Development Towards Sustainable Ironmaking
The IronArc Process
Time: Fri 2020-12-18 14.00
Subject area: Materials Science and Engineering
Doctoral student: Jonas Svantesson , Processer
Opponent: PhD Robert Eriksson, Jernkontoret
Supervisor: Universitets lektor Mikael Ersson, Materialvetenskap
The IronArc process is a novel process for a more sustainable production of liquid pig iron using electricity for heating and hydrocarbons for reduction. This thesis aims to facilitate its use by investigating possible refractory solutions and the gas blowing in the process which is done by a plasma generator.
The process involves a slag with a high FeO content of 90 wt % and gangue content of approximately 5 wt % SiO2 and 5 wt % CaO. The interaction between such a slag and refractories of MgO, Al2O3, Cr2O3, SiC, ASZ,and C was investigated by high temperature experiments at 1700 K and by thermodynamic calculations in Thermo-calc and FactSage. In the high temperature experiments it was found that all of the studied refractory materials experienced signicant wear after 3 h, but the MgO-Al2O3 spinel refractories were the least affected. The thermodynamic calculations show fair agreement to the experiments, with the exception for the Cr2O3-spinel refractory which performed much worse than predicted by thermodynamic equilibrium calculations. It was concluded that the thermodynamic equilibrium calculations in Thermo-calc and Factsage can be used as an indicator for the stability of a refractory material, but with varying accuracy depending on the quality of the data in the database used.
Since industrial refractory materials are not viable as refractory for the IronArc process a freeze-lining approach was evaluated by using CFD in ANSYS Fluent. The flow of a slag was simulated through two different designs of slag runner to investigate how well a freeze-lining protects the walls in a region with rapid flow and the cooling required to form and maintain said freeze-lining. It was found that the enthalpy porosity model in ANSYS Fluent in combination with the RSM turbulence model accurately predicts the thickness of a freeze lining when validated against experiments in the CaCl2-H2O system. For optimal protection of the refractory walls the reactor and runner should be designed to minimize the movement close to the walls as high near-wall turbulence will reduce the thickness and stability of the freeze-lining, leading to greater cooling requirements to maintain afreeze-lining.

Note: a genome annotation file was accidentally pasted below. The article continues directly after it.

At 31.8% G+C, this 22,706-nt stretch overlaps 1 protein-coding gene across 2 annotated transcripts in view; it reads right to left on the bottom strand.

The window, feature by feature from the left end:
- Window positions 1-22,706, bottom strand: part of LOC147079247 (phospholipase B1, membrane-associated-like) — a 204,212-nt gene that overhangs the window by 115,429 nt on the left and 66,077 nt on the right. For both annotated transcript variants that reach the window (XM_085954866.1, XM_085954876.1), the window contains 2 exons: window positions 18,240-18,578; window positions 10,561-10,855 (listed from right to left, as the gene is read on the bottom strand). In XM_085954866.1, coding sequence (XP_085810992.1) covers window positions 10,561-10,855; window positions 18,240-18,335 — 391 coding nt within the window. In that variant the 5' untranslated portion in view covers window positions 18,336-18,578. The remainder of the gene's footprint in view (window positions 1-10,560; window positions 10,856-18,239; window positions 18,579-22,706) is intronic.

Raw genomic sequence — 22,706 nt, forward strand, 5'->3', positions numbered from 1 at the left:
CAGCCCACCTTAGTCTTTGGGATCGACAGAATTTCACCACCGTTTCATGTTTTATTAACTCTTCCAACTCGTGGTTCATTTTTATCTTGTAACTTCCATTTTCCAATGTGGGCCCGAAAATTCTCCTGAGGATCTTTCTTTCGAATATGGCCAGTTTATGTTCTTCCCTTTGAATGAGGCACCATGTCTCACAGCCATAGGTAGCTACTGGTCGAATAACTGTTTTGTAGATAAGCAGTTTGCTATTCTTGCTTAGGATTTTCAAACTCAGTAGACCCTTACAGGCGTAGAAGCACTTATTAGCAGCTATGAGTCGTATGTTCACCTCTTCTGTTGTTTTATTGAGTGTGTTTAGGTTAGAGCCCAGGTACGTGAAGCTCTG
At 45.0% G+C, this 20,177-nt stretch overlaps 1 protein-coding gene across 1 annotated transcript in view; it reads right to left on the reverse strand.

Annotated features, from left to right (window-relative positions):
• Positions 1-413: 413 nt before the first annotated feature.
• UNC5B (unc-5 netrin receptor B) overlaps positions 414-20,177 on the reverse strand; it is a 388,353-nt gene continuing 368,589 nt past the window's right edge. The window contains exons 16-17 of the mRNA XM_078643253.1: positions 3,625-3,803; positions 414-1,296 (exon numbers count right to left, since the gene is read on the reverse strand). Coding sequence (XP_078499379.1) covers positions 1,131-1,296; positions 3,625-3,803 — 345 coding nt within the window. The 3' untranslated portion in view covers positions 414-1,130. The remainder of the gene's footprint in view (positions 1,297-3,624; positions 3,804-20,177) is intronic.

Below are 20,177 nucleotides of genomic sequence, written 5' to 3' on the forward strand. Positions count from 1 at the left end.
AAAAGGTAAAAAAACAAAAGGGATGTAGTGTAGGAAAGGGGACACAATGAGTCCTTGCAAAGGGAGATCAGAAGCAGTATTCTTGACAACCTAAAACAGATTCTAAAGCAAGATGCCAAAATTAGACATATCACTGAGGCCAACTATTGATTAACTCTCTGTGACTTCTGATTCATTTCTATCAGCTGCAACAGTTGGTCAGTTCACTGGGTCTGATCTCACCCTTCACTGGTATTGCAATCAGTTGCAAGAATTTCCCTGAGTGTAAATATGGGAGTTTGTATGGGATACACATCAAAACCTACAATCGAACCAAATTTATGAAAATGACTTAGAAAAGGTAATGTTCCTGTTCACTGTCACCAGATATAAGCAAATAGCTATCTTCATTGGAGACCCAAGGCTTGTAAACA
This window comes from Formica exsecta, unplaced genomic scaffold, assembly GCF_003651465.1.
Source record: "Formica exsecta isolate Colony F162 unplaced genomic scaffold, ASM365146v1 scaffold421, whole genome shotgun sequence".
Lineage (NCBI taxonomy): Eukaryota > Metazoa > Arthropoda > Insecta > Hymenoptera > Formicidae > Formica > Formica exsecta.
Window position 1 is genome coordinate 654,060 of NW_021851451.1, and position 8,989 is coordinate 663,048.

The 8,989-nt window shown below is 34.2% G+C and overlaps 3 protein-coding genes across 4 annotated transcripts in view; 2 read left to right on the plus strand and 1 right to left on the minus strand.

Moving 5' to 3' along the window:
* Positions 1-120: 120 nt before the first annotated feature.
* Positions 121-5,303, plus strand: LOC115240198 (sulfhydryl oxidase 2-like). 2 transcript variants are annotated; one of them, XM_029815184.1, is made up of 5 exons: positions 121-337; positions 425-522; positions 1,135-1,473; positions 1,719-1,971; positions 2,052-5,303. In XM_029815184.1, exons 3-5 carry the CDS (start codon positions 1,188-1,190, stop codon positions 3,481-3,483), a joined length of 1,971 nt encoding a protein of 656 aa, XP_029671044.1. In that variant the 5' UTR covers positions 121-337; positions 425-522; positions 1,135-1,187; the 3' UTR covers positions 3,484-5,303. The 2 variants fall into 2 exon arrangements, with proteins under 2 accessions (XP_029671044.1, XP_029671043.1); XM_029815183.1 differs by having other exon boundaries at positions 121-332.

The IronArc process uses a plasma generator to supply heat to the reactor using electricity. By blowing gas and hydrocarbons through an electric arc, superheated gas is formed which when injected into the reactor provides both stirring and heating for the process. To study the behavior of the injected gas a simulation model was developed in OpenFOAM. The model for simulating gas blowing was tested in both incompressible and compressible simulations in the air-water system which were veried against an experimental study in the air-water system and found good agreement. The simulations of the plasma generator blowing were done in the compressible model to account for the high temperature and pressure present in the IronArc process.
It was found that the stability of the gas blowing is dependent on the Froude number where low values cause an unstable and pulsating plume and higher values produce a more stable jet. It was also found that the empirical equation for penetration length is only valid for gas blowing with suciently high Froude numbers to produce a jetting behavior. It was found that the transition from pulsating to steady jetting in the IronArc system occurred around Froude numbers of 300 and higher values further increased the stability of the jet. For gas blowing below the transition region, the penetration length of the unstable and pulsating jet will be severely underpredicted by the empirical equation. This behavior must be considered when designing the gas blowing system for the IronArc process as the gas penetration length will signicantly influence the stirring in the reactor. Additionally, a pulsating and unstable jet produces large bubbles which risk coming in contact with the refractory walls which in previous studies has been shown to be very detrimental to the refractory lifetime. A decrease of the inlet diameter for the gas blowing increases the Froude number and the stability of the jet.
By implementing the proposed refractory protection by freeze-lining and the small changes to the plasma generator inlet diameter the IronArc process can be developed into a promising industrial process capable of producing liquid pig iron in a more sustainable way.